Heavy ash emission during the 1906 eruption
(Full picture JPEG: 73K) Shortly after the climax of the violent 1906 eruption, Vesuvio emits dense but weak plumes of grayish ash that are driven southwards. The destruction of the summit is already evident. Vesuvio lost more than 100 m in height during that eruption which was its largest since 1631. Photo by Perret (1924), taken on 10 April 1906, looking west.
Vesuvio belching ash after the climax of the 1906 eruption
(Full picture JPEG: 109K) Person wading through deep, uncompacted volcanic ash on the base of erupting Vesuvio, 9 or 10 April 1906, close to Colle Umberto. The ash had a thickness of about 0.3 m in this area (on the W side of the volcano) but much heavier tephra fallout occurred on the N and NE sides where several villages received up to 1.5 m of pyroclastics and almost all roofs caved in. Several hundred people died as a result of this disaster.
The town of Ottaviano devastated, 1906
(Full picture JPEG: 120K) Destruction by tephra falls in the town of Ottaviano on the NE flank of Vesuvio. The town lies in the area of heaviest fallout of the night of 8 April 1906. Virtually all roofs caved in.
Ash-covered railroad on Vesuvio, 1906
(Full picture JPEG: 70K) Going up to the Vesuvian observatory along the funicular railway during the April 1906 eruption. The landscape is deeply buried with light-colored ash.
Small avalanche on Vesuvio's cone during the 1906 eruption
(Full picture JPEG: 117K) Seismically triggered hot ash avalanche during a late stage of the 1906 eruption, on 15 April 1906. There were numerous avalanches, both triggered by seismic activity and heavy tephra accumulation on the upper slopes of the cone, during the waning stages of the 1906 eruption. Lacroix (1908) who took this photo used the peculiar 1906 avalanches as evidence against the occurrence of significant pyroclastic flows during the AD 79 eruption.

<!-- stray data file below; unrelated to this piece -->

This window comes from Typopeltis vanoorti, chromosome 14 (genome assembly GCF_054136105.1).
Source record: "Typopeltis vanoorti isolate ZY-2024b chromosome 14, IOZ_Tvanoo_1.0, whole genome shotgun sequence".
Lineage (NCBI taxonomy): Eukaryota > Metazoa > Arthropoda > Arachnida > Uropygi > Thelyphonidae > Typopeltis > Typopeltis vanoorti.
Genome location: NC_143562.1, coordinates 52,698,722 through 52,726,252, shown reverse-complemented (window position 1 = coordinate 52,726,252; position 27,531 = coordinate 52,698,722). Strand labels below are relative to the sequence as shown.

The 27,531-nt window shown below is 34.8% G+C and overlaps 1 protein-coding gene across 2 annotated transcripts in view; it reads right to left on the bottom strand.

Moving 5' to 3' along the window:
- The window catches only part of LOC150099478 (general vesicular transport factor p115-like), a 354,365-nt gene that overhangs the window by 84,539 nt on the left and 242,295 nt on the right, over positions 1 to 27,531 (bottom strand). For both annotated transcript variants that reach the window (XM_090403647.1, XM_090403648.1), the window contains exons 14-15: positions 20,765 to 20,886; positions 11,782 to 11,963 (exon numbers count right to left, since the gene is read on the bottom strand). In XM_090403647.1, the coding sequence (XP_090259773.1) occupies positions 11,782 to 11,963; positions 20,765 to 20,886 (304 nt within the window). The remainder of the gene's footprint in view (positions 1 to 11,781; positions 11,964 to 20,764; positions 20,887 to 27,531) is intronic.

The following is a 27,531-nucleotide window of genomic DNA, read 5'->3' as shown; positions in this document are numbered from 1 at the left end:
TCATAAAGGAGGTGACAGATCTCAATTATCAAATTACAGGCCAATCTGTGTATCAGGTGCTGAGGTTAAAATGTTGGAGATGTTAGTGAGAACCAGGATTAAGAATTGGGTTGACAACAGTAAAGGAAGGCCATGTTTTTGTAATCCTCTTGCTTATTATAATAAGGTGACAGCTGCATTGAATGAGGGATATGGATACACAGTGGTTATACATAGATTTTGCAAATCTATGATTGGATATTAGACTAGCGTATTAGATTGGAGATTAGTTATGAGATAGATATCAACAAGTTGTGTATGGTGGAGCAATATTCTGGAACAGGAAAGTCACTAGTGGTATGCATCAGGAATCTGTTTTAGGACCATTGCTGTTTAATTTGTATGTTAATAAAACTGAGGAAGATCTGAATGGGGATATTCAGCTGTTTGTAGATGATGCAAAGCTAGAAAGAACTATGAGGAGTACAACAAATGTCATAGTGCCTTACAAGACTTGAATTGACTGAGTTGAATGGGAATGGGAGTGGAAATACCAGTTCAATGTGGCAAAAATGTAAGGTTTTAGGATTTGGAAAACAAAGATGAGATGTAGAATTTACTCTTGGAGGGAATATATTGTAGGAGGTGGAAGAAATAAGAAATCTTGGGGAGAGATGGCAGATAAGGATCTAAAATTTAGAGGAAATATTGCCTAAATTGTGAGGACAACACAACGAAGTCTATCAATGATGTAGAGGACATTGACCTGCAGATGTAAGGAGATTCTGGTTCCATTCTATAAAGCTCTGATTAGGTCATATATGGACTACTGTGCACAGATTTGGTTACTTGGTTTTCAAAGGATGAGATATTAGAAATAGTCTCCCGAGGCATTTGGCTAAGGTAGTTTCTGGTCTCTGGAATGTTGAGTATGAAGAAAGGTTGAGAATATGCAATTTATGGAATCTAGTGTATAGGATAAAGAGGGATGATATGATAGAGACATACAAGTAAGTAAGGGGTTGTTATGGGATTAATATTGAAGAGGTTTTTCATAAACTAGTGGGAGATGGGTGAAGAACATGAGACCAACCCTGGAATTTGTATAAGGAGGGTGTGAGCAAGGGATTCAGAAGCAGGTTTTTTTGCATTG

Truncated cone of Vesuvio after the 1906 eruption
(Full picture JPEG: 81K) Vesuvio decapitated after the 1906 eruption, May 1906. The mountain lost at least 115 m in height, having reached its maximum ever measured elevation of 1335 m in May 1905. During the years after the 1906 eruption, collapse of the crater walls led to further diminuition in the height of the active cone. The photo was taken from Monte Somma (a part of which is visible in the left foreground, by Perret (1924), looking south.
Intracrateral cone in 1942
(Full picture JPEG: 47K) Towards the end of the 1913-1944 subcyle, the 1906 crater was completely filled with lava and a minor amount of pyroclastics. This and the following two images are rare color shots of the typical intracrateral activity during that period, taken in 1941 or 1942. In this photo, incandescent pahoehoe lava tongues are seen at the base of the snow-covered, steaming central intracrateral cone ("Piccolo") in the background. This cone eventually had become the highest summit of the volcano.
Pahoehoe lava flows in the crater, 1942
(Full picture JPEG: 52K) Pahoehoe lava slowly spreading across the floor of the crater in 1941 or 1942. The source of this persistent, low-level activity is the "Piccolo" cone in the center of the 1906 crater of which parts are visible in the background.
Another view of pahoehoe lava in 1942